Re: Ambiguous names. was: Re: URL +1, LSID -1

Not true Matthias.

Having worked directly with bench scientists for many years, they  
view data and databases as "extensions" to what they are really  
interested in.

Your example of "bank" and "bank" are disjoint and non-related; in  
the case of gene and gene-data-record there is a kind of containment  
relationship, hence why transitivity gets used.

The evidence for what I point out is found everywhere: "P12345 is  
expressed in some tissues"... according to Alan's points, this would  
be a wrong statement. Otherwise, this discussion of bio-things vs  
data-records would be obvious to everyone on this thread, and from  
what I can see there is no general consensus yet.


On Jul 16, 2007, at 4:48 PM, Matthias Samwald wrote:

>>  the life science community has for years applied an implicit
>>  transitivity to records of things, so that when many say:
>>  " is expressed only in
>>  species homo sapien"
>>  they usually imply that "the protein referenced by
>>  datarecord: is expressed only
>>  in species homo sapien"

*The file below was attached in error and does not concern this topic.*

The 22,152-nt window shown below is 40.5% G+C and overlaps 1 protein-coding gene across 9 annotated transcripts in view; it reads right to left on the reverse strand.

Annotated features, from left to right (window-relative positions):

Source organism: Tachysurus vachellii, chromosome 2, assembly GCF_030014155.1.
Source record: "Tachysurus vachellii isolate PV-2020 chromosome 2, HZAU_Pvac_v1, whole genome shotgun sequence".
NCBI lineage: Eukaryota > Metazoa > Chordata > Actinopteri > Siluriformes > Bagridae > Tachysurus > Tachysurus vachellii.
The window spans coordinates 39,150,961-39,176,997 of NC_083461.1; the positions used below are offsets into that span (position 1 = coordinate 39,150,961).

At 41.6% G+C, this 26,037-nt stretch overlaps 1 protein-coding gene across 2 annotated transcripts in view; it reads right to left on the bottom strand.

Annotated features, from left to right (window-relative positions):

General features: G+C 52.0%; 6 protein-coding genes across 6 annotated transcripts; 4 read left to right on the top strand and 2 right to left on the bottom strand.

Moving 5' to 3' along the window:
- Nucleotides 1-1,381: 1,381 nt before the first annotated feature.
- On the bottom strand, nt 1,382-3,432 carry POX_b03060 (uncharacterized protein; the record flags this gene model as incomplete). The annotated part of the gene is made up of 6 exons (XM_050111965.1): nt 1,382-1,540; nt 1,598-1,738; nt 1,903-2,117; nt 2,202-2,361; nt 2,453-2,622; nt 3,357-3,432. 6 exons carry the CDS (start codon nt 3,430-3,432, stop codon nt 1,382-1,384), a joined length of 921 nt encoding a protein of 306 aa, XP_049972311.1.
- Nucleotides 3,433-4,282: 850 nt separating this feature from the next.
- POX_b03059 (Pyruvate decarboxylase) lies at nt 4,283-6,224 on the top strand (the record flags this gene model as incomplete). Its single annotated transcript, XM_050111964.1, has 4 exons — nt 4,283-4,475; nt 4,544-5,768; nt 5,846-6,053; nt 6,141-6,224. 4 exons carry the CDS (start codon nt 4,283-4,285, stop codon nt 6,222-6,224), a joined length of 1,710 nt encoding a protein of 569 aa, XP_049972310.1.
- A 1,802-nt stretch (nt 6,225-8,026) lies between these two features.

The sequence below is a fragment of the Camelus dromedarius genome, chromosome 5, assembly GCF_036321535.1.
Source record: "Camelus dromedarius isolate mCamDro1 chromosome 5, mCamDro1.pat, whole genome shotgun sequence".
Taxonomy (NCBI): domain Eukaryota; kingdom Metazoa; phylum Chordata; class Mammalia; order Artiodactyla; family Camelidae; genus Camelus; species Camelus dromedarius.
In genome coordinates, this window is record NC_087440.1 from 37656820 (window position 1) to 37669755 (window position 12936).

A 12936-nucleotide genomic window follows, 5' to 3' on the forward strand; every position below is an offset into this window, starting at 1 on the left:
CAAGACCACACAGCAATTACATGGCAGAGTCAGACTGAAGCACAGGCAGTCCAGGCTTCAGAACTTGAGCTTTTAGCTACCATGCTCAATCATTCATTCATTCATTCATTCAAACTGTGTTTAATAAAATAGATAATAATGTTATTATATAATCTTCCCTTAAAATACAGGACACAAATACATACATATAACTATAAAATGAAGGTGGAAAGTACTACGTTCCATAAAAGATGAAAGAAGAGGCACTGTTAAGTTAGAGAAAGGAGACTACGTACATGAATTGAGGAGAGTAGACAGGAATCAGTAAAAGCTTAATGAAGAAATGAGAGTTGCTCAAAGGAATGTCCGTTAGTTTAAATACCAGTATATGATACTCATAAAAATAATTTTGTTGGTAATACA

> This is like arguing that people can easily distinguish homonyms  
> like "bank" (the thing you can sit on) from "bank" (where you store  
> your money), therefore it might be Ok to use the same URL for both.
>>  Consider that it may be impossible to change the non-software part
>>  of the LS community on how they think about records vs. conceptual
>>  entities that exist in the real-world (non-IR).
> Well, they might talk like database entries and physical objects  
> would be the same, but this is not what they *think*. With the  
> Semantic Web / ontologies we want to capture the semantics and the  
> actual thinking, not the linguistic / textual surface representations.
> - Matthias Samwald

Eric Neumann, PhD
Senior Strategist, Teranode Corporation
W3C co-chair Healthcare and Life Sciences Interest Group
MIT Fellow, Science Commons
+1 781 856 9132

Received on Monday, 16 July 2007 13:57:56 UTC